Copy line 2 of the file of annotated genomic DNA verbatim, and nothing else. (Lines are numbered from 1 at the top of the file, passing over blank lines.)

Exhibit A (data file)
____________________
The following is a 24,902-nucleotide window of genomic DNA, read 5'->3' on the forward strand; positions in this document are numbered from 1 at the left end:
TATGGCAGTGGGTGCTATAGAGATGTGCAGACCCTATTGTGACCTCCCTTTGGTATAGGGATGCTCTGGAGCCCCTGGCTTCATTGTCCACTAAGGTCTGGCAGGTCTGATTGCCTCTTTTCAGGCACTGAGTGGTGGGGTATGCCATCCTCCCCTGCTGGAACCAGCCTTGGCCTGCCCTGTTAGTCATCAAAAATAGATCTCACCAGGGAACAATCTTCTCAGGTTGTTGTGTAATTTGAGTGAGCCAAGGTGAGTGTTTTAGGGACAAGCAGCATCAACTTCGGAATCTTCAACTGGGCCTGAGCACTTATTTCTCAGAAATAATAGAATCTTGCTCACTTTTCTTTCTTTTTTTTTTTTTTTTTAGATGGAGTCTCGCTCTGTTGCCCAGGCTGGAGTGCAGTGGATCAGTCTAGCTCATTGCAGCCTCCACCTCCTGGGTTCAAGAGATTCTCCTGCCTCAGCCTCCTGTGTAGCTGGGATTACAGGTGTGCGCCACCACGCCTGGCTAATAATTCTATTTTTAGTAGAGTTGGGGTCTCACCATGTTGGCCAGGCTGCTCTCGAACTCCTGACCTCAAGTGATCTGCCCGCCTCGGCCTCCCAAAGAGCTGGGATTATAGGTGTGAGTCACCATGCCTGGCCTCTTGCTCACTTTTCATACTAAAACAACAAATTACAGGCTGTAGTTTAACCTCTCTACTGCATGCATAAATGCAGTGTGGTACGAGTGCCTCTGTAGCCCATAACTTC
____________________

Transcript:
TATGGCAGTGGGTGCTATAGAGATGTGCAGACCCTATTGTGACCTCCCTTTGGTATAGGGATGCTCTGGAGCCCCTGGCTTCATTGTCCACTAAGGTCTGGCAGGTCTGATTGCCTCTTTTCAGGCACTGAGTGGTGGGGTATGCCATCCTCCCCTGCTGGAACCAGCCTTGGCCTGCCCTGTTAGTCATCAAAAATAGATCTCACCAGGGAACAATCTTCTCAGGTTGTTGTGTAATTTGAGTGAGCCAAGGTGAGTGTTTTAGGGACAAGCAGCATCAACTTCGGAATCTTCAACTGGGCCTGAGCACTTATTTCTCAGAAATAATAGAATCTTGCTCACTTTTCTTTCTTTTTTTTTTTTTTTTTAGATGGAGTCTCGCTCTGTTGCCCAGGCTGGAGTGCAGTGGATCAGTCTAGCTCATTGCAGCCTCCACCTCCTGGGTTCAAGAGATTCTCCTGCCTCAGCCTCCTGTGTAGCTGGGATTACAGGTGTGCGCCACCACGCCTGGCTAATAATTCTATTTTTAGTAGAGTTGGGGTCTCACCATGTTGGCCAGGCTGCTCTCGAACTCCTGACCTCAAGTGATCTGCCCGCCTCGGCCTCCCAAAGAGCTGGGATTATAGGTGTGAGTCACCATGCCTGGCCTCTTGCTCACTTTTCATACTAAAACAACAAATTACAGGCTGTAGTTTAACCTCTCTACTGCATGCATAAATGCAGTGTGGTACGAGTGCCTCTGTAGCCCATAACTTC